« EelmineJätka »
The rock's high fummit, in the temple's shade,
The gather'd winter of a thousand years.
Four faces had the dome, and ev'ry face
VER. 65. Four faces had the dome, etc.] The Temple is defcribed to be fquare, the four fronts with open gates facing the different quarters of the world, as an intimation that all nations of the earth may alike he received into it. The western front is of Grecian architecture: The Doric order was peculiarly facred to
Four brazen gates, on columns lifted high,
Salute the diff'rent quarters of the sky.
Here fabled Chiefs in darker ages born,
Or Worthies old, whom arms or arts adorn, 70
Strikes, and beholds a fudden Thebes aspire!
Heroes and Worthies. Thofe whofe ftatues are after mentioned, were the first names of old Greece in arms and arts. P. VER. 81. There great Alcides, etc.] This figure of Hercules is drawn with an eye to the pofition of the famous ftatue of Farnefe. P.
Cythæron's, echoes anfwer to his call,
And half the mountain rolls into a wall:
There might you see the length'ning fpires afcend,
The Eastern front was glorious to behold,
VER. 96. And the great founder of the Perfian name :] Cyrus was the beginning of the Perfian, as Ninus was of the Affyrian Monarchy. The Magi and Chaldeans (the chief of whom was Zoroafter) employed their ftudies upon magic and astrology, which was in a manner almost all the learning of the ancient Afian people. We have fcarce any account of a moral philofophor except Confucius,the great law-giver of the Chinese, who lived about two thousand years ago. P.
Of Talismans and Sigils knew the pow'r,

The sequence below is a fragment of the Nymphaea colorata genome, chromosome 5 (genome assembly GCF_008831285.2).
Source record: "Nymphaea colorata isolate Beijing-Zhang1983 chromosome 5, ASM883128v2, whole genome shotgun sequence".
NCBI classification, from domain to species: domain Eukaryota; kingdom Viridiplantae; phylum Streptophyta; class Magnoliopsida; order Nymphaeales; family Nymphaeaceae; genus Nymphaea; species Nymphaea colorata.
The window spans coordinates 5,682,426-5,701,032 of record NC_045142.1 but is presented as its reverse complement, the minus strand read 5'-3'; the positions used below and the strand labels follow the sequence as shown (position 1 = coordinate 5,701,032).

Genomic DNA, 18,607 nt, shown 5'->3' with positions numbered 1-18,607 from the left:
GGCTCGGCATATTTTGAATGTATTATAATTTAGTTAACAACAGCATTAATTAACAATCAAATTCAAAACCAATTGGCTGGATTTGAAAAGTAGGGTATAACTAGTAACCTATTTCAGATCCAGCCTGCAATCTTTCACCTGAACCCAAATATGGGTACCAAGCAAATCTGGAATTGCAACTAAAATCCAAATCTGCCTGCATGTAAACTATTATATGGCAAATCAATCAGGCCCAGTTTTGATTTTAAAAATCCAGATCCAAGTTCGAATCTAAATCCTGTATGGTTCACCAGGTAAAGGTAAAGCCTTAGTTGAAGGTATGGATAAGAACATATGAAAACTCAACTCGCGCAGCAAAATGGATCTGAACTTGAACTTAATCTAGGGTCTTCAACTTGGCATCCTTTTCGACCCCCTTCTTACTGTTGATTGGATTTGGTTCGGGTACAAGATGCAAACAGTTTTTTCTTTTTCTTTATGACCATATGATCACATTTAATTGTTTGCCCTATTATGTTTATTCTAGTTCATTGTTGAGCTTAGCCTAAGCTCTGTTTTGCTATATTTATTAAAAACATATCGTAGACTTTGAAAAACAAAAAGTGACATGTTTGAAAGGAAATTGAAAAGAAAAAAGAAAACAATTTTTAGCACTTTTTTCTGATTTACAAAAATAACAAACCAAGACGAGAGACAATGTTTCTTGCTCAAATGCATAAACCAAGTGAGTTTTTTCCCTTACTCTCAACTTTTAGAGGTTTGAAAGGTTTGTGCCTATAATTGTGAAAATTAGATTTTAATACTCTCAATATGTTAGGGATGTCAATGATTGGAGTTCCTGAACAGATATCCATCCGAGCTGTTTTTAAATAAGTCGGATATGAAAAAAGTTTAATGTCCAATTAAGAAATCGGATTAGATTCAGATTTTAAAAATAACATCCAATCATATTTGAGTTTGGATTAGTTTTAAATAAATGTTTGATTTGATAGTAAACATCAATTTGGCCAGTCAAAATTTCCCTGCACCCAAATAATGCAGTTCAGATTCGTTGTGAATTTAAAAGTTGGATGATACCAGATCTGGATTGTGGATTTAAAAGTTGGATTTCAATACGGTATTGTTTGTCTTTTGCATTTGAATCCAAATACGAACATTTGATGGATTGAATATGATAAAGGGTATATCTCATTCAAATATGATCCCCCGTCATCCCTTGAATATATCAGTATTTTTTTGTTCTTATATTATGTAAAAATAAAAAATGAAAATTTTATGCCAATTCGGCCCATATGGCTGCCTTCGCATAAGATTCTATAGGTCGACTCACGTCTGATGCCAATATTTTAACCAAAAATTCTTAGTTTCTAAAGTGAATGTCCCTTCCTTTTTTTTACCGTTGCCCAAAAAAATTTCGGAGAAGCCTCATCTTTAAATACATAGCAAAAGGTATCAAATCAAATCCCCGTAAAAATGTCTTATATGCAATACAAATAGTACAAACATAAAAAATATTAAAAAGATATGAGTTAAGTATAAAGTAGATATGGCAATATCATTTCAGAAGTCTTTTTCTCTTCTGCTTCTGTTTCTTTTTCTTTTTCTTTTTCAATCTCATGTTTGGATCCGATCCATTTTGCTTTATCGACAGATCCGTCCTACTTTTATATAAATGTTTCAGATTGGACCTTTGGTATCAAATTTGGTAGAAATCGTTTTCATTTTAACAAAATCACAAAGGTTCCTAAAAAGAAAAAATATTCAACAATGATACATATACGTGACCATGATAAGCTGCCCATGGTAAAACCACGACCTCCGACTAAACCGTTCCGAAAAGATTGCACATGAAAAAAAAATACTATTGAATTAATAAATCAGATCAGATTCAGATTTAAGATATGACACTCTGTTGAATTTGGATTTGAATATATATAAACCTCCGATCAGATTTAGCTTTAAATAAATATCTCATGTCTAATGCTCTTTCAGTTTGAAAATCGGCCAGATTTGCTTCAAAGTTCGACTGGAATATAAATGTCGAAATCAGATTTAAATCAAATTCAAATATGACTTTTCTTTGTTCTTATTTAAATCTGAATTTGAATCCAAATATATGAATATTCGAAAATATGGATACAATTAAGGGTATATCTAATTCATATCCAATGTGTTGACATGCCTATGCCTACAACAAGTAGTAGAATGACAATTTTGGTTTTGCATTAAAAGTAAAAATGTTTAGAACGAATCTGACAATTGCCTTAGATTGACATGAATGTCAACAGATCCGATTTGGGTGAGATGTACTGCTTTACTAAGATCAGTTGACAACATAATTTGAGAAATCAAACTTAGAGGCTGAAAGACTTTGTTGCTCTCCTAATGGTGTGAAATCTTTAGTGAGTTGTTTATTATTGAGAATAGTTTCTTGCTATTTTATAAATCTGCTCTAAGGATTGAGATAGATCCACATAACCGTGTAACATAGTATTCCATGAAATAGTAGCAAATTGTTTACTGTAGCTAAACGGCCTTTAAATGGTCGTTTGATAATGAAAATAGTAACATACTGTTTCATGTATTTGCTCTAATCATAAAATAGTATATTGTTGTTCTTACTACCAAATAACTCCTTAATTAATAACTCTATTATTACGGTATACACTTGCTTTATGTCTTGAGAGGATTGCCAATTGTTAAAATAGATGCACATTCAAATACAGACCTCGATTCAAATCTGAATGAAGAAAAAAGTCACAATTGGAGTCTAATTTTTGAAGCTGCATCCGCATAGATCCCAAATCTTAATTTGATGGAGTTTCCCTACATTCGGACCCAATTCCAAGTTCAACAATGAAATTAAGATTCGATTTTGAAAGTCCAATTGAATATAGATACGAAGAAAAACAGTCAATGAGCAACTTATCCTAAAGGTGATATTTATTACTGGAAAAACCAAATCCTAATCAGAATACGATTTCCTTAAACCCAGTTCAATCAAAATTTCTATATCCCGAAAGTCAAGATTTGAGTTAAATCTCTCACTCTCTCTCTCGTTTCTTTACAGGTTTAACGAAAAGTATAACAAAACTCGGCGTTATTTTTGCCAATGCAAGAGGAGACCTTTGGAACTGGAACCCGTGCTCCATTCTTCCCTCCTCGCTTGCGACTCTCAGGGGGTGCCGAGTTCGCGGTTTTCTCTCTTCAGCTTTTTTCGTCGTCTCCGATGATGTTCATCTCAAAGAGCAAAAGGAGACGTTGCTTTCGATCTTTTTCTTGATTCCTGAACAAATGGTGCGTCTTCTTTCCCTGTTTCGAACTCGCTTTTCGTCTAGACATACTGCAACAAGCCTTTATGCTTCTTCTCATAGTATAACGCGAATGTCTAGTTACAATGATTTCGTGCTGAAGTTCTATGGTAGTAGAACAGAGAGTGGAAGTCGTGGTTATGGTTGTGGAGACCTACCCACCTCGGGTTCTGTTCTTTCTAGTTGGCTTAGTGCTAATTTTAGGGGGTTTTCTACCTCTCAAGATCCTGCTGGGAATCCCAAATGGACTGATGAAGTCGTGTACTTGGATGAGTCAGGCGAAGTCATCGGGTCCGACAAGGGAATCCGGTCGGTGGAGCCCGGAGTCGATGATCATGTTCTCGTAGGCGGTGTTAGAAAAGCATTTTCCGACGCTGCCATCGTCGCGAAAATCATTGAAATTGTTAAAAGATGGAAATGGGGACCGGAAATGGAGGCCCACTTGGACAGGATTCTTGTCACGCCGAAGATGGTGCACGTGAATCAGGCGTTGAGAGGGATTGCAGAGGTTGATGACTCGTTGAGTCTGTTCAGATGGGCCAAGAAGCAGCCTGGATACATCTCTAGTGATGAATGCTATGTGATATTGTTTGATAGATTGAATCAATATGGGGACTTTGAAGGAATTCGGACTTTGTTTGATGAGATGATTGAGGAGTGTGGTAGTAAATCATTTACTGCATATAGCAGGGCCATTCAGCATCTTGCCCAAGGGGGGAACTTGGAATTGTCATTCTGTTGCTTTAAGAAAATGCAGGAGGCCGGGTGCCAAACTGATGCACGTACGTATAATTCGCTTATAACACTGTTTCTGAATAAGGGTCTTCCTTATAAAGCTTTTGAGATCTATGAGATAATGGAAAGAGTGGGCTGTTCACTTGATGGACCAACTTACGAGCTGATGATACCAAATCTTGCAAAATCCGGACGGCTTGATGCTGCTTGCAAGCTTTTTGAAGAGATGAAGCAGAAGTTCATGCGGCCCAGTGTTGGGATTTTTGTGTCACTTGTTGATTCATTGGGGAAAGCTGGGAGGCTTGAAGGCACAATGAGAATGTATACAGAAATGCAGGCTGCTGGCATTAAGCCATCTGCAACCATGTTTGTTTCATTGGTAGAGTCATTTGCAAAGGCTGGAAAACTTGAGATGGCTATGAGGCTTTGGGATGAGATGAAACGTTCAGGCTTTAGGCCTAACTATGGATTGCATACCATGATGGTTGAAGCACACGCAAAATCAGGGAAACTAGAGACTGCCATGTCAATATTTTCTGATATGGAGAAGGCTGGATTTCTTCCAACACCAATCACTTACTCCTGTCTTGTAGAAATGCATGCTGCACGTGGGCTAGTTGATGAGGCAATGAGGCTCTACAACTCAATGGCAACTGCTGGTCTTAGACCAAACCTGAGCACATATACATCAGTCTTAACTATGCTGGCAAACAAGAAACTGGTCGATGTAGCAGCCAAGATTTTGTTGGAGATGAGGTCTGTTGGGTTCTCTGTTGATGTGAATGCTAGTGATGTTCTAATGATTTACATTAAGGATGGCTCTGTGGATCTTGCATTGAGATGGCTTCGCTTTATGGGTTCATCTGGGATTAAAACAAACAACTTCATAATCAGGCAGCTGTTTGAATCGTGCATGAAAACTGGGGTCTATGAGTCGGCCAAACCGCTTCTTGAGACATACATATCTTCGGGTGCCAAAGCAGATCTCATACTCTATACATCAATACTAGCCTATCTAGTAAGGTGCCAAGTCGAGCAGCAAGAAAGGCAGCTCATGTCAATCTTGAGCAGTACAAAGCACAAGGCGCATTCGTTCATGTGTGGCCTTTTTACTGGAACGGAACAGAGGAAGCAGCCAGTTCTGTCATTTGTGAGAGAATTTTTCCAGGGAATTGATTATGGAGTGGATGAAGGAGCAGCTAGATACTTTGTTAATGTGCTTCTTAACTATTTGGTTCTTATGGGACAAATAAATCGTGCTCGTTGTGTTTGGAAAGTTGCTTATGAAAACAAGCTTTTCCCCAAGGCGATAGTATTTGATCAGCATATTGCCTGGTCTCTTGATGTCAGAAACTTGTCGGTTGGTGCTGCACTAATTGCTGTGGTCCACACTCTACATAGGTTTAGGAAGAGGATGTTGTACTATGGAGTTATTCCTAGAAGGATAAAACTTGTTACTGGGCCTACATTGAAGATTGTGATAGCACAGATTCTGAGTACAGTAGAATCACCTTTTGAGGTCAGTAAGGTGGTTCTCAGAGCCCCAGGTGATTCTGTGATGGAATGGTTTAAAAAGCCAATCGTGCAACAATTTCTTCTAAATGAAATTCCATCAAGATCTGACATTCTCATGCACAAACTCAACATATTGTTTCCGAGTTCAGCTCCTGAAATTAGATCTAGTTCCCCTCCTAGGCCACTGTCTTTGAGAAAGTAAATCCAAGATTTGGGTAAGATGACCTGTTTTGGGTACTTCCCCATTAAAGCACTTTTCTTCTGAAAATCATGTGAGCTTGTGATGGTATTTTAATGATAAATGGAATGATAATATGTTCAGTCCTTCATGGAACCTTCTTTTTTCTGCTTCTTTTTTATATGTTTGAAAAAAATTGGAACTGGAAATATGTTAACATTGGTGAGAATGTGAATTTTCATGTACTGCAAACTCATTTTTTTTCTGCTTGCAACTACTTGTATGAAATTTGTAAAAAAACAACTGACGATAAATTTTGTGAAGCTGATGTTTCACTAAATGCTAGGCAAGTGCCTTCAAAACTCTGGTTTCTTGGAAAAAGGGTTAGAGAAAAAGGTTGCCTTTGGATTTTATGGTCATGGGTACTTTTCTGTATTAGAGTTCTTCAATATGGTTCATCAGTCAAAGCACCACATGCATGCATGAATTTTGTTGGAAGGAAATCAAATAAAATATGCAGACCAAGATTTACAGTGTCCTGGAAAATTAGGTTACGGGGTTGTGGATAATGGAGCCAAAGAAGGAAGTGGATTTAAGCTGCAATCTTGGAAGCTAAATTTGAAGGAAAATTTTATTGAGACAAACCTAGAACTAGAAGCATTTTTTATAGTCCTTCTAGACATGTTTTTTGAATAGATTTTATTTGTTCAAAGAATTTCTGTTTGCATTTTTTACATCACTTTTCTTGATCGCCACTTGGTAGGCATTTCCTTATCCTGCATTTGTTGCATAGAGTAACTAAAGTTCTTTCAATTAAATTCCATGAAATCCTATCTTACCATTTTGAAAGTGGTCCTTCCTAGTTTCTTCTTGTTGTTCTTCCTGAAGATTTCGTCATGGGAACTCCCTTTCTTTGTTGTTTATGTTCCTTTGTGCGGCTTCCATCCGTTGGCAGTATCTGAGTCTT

VER. 110. Egypt's priests, etc.] The learning of the old Ægyptian Priests confifted for the most part in geometry and aftronomy: they alfo preferved the Hiftory of their nation. Their greatest Hero upon record is Sefoftris, whofe actions and conquefts may be feen at large in Diodorus, etc. He is faid to have caused the Kings he vanquished to draw him in his Chariot. The posture of his ftatue, in these verses, is correfpondent to the description which Herodotus gives of one of them remaining in his own time. P.
VER. 119. Of Gothic ftructure was the Northern fide,] The Architecture is agreeable to that part of the world. The learn
There huge Coloffes rofe, with trophies crown'd,
And Odin here in mimic trances dies.
There on rude iron columns, fmear'd with blood,
ing of the northern nations lay more obfcure than that of the relt; Zamolxis was the disciple of Pythagoras, who taught the immortality of the foul to the Scythians. Odin, or Woden, was the great legiflator and hero of the Goths. They tell us of him, that being fubject to fits, he perfuaded his followers, that during thofe trances he received inspirations, from whence he dictated his laws: he is faid to have been the inventor of the Runic characters. P.
VER. 127. Druids and Bards, etc.] Thefe were the priests and poets of those people, so celebrated for their favage virtue. Thofe heroic barbarians accounted it a dishonour to die in their beds, and rushed on to certain death in the profpect of an afterlife, and for the glory of a song from their bards in praise of their actions. P.
VER. 132. The wall in luftre, etc.]